Climate change is a common challenge facing humanity, and requires a global response, said a Chinese envoy on Thursday in the context of climate and security.
The relationship between climate and security is very complex. The Security Council, on the basis of its mandate emanating from the UN Charter and its existing agenda, needs to get it right in terms of the manner and extent of its engagement in discussing and addressing issues related to climate and security, said Zhang Jun, China's permanent representative to the United Nations.
It is imperative that the main channels for international cooperation on climate change are maintained, he told a Security Council high-level open debate on climate and security.
The UN Framework Convention on Climate Change (UNFCCC) and the Paris Agreement is the most authoritative platform. The principle of common but differentiated responsibilities and respective capability as well as equity are the cornerstones of global climate governance, he said. "We must uphold the convention and the Paris Agreement as the main channels, and respect the right to speak on an equal footing by all countries on climate change issues. It would be inappropriate for the Security Council, as a forum, to replace the collective decision-making by the international community."
It is essential for developed countries to earnestly fulfill their international obligations and commitments. Developed countries bear historical responsibility for climate change, said Zhang. "In discussing climate change, regardless of the platform or angle, we should not lose sight of this very basic fact."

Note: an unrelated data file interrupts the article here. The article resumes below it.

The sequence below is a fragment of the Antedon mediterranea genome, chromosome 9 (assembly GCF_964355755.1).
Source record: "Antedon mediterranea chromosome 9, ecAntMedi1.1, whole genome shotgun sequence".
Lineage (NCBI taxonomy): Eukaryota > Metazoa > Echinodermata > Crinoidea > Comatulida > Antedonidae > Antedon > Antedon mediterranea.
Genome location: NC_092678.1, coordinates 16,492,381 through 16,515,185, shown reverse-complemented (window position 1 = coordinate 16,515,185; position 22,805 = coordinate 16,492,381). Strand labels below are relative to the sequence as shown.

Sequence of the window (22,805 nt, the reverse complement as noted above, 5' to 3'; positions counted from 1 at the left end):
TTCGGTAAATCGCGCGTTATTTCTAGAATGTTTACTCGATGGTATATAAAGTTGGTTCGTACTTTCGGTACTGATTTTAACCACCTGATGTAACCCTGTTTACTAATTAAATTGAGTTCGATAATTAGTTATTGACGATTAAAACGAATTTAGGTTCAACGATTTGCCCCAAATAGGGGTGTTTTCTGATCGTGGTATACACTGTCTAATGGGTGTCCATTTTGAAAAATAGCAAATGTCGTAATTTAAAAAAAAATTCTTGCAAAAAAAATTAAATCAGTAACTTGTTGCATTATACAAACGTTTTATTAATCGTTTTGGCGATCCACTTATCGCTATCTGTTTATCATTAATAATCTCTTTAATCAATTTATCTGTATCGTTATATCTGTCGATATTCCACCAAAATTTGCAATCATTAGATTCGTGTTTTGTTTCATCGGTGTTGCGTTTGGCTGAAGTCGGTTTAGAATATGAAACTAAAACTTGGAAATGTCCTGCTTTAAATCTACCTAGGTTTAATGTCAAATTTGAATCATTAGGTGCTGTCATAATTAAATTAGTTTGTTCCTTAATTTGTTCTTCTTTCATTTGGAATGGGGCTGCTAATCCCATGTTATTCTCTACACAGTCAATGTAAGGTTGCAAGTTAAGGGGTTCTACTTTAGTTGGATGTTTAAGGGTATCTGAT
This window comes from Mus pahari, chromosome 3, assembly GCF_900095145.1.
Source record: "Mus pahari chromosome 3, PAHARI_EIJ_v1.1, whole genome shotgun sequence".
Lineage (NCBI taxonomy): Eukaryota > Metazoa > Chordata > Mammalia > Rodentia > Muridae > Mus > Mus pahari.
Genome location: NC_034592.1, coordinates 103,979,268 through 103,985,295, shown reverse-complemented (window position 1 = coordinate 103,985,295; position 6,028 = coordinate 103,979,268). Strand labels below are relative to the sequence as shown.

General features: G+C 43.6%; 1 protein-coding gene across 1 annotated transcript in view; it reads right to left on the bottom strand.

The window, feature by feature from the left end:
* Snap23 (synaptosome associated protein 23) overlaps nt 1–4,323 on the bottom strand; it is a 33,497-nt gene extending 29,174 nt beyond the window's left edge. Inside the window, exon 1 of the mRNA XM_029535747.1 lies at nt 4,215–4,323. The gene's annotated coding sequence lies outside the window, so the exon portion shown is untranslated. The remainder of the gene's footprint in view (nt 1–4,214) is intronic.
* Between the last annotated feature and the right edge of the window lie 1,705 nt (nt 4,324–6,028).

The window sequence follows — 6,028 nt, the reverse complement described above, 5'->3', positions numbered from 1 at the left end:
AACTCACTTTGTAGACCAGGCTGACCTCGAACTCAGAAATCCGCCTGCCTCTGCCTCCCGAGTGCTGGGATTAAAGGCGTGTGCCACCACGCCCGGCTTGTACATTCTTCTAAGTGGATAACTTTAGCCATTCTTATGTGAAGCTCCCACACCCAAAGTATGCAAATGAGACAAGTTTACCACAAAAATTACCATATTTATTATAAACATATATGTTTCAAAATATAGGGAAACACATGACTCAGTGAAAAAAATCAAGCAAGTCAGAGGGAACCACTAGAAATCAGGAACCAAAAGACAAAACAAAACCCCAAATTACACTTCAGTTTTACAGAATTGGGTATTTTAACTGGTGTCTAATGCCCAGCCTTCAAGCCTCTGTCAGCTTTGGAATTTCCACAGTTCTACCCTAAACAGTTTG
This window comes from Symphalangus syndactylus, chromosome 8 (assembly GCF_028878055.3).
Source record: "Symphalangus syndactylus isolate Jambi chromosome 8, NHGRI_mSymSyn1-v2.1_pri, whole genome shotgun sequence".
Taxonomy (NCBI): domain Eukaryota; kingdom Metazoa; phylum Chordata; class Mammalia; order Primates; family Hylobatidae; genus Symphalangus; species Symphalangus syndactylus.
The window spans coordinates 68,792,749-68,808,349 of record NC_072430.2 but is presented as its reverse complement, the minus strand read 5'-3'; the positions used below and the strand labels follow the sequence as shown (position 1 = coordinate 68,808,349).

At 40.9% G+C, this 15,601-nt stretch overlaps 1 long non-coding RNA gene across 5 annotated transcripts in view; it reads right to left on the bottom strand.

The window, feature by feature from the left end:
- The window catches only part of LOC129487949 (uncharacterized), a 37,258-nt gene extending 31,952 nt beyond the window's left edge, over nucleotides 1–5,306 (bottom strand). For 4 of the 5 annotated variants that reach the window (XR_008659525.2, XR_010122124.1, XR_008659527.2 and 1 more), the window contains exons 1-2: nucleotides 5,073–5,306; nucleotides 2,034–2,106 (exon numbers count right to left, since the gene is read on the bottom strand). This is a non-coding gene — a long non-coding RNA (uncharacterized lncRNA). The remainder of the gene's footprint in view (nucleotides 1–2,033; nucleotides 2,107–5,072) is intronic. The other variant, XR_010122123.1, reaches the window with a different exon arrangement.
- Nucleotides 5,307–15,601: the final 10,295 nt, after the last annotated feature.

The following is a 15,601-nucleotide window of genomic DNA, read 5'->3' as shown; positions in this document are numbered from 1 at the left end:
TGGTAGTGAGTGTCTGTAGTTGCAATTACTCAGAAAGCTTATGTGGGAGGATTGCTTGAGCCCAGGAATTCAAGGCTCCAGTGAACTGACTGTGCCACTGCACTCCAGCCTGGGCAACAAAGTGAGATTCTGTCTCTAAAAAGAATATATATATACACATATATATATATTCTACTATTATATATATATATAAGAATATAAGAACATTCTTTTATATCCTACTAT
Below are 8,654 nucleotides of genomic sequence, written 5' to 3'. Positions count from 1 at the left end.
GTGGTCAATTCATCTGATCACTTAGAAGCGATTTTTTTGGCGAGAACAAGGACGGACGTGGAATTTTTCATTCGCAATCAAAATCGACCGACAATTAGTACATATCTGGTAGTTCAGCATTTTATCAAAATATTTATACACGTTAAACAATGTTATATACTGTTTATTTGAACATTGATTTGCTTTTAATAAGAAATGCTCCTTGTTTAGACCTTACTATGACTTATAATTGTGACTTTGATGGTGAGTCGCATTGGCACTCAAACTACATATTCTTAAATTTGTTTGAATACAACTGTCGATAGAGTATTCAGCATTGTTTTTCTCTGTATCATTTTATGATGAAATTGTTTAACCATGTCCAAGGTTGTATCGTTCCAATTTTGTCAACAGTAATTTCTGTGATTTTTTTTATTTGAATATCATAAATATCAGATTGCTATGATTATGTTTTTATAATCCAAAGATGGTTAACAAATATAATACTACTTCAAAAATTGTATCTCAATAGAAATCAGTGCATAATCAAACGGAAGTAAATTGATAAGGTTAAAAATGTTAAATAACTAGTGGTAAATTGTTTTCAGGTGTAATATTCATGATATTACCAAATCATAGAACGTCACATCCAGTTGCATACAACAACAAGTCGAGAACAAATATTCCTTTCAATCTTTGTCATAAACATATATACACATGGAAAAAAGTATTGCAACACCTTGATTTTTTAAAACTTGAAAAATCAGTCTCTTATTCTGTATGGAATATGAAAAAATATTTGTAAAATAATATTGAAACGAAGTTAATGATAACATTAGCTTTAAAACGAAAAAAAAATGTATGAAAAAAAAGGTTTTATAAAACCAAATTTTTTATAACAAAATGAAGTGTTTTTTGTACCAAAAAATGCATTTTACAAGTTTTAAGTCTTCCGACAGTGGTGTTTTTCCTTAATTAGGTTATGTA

Developed countries cannot always lock their sight on others. They must take concrete actions in leading the substantial reduction of emissions, realize net-zero or even negative carbon emissions at an early date while honoring their commitments on climate financing, fill as soon as possible the pre-2020 annual funding gap of 100 billion U.S. dollars, provide a clear timetable and roadmap from 2021 to 2025, and formulate a new collective quantitative post-2025 funding target, he said.
"In this connection, we have heard the appeals of many countries. We have also heard (the UN) secretary-general himself in appealing on this issue. We certainly hope that we can hear from developed countries in terms of their positive and quick response. Doing so will allow early achievement of the net-zero target. The international community not only needs to make such an appeal, but also there is the need to establish an oversight mechanism so as to ensure that developed countries will live up to their commitments."